Sunday, November 21, 2010

Monsters



MONSTERS
Directed by: Gareth Edwards
UK, 2010-11-20
Drama/Horror/Road Movie, 94min

A probe returns to earth after NASA discover an alien life form in our solar system. But after the probe explodes during re-entry, crashing into Central America, a new life form starts to take hold of the jungle. Six years later, an “Infected Zone” separates America from Mexico. When the monsters in the zone start to attack outside the zone, freelance journalist Andrew [Scoot McNairy] is assigned to the task of getting his employers daughter, Samantha [Whitney Able], safely out of Mexico. Pretty soon they find that greed and corruption are at apparent even in times of crisis, and they are forced to take a route though the perilous Infected Zone to manage their return to American soil.

Comparing Monsters to District 9 would be wrong. There’s nothing that really connects them apart from the fact that aliens are part of our world. It wouldn’t be fair to compare it to something like Cloverfield either, as that movie kicks off hard from the start and just slows down as it goes along. The Mist isn’t too far off despite it’s piss poor characters and predictability. But somewhere in-between those three movies would be a good spot to place Monsters, even if I found this movie to be quite a lot better than all of them. Probably because District 9 uses is a comedic social metaphor grip, Cloverfield has thatstrong survival horror approach, and The Mist uses a really poor TV movie narrative and a social aspect with religion versus science angle. Monsters is neither, as it stands firmly on it's own.

Monsters is one of those skilfully crafted flicks that walks the stern path of realistic drama and uses a fair amount of horror genre traits to make some really effective moments. And there are some really creepy, suspenseful moments that certainly get the adrenaline pumping, especially whilst in the Infected Zone. But with that said it has to be pointed out that there are some really tender and delicate moments in the movie too. And that’s a vital ingredient to why this movie works.

Despite the title I wouldn’t say that Monsters is a horror genre piece. Instead, as mentioned above, this is first and foremost a drama. At times there’s a road movie quality to the film, at times it is horror tinted, and at others a tender romance, but never one determined genre. It’s a well-crafted mix of them all.

There’s a few effective ways that this movie manages to pull off it’s narrative. First and foremost, there’s the time taken to establish characters and their ordinary world. Second there’s the threat of the creatures, and then in the last act the deeper development of the characters. There are a lot of minor subplots and emotional arcs that come to a grand climax before the last minutes play out.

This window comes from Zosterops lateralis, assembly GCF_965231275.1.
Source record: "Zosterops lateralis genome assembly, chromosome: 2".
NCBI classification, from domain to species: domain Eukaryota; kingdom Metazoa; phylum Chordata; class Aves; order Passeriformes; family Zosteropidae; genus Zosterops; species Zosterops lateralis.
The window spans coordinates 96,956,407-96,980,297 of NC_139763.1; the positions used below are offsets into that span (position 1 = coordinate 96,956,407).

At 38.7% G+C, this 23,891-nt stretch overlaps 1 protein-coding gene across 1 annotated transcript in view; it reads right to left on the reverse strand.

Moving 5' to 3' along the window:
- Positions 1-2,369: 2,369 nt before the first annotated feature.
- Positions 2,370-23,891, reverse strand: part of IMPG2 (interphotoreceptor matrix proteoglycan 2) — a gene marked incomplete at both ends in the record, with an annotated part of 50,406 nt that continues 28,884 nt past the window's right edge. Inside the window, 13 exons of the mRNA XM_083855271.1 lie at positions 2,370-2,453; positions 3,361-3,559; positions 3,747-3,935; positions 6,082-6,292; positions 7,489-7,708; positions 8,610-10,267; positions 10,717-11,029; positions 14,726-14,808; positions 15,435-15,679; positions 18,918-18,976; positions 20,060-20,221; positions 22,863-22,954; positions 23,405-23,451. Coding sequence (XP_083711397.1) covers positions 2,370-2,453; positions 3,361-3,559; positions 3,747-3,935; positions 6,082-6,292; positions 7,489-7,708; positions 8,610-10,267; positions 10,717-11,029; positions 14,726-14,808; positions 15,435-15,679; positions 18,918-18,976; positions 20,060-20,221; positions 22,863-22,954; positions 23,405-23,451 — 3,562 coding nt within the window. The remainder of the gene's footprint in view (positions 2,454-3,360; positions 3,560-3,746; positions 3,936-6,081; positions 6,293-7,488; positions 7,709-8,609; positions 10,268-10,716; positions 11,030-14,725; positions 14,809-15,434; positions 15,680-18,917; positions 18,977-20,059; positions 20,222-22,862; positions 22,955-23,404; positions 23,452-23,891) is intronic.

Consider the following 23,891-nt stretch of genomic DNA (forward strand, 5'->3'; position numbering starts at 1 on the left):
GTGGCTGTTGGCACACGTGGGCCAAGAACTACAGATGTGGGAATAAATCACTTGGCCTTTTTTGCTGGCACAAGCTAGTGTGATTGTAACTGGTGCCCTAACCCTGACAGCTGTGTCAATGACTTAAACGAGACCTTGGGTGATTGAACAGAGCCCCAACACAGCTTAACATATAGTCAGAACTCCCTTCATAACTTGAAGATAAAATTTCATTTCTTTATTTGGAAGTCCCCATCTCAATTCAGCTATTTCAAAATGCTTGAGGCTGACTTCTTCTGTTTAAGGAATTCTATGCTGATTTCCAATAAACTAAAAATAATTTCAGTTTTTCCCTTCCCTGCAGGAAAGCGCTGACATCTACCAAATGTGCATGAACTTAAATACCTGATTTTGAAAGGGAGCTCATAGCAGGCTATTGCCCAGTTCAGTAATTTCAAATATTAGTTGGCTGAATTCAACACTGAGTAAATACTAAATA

So in short, the movie plays out in three waves, the set up, the threat and the climax. It sounds pretty simple, but it’s all done in a really effective way. The handheld faux documentary style works for the movie, even though it’s never said once that this is a faux documentary, it just holds that tone, then the tone and mood shifts when in the Infected Zone. Rapid cuts, jumping over the axis and creating confusion as we isolate the characters from stern reference points… it’s all green and growling jungle. Finally the movie lands in the last act and the pace slows down giving time to those conclusions about to be made.

The ending may seem to be somewhat positively open when you first see it, but being that I always enjoy a movie that stimulates my mind, Monsters really stayed with me when the light went on and I connected the dots. Monsters does just that, it makes you think, because if you have been paying attention to the flick, the ending will give you a shattering rush of insight that puts the movie in a whole different light. This is a brilliant move by Edwards as he invites the audience to make the connection. A few edits made differently and the film would have had a completely altered tone. Instead it’s a piece that does crawl into your head and that all boils down to the characters and age-old emotions Life and Death, with love in between. Now don’t back away just yet. Monsters isn’t a love story, it’s not a romantic movie either, but it is a movie that plays hard with powerful tools like sympathy and empathy. Two of the most important ingredients no matter what genre you are working in. And we will always want a love story to work out, even in the most sinister and nihilistic world. We can fell the feeling and have an emotional recognition with the characters which makes us empathise with them, hence making us care about the characters.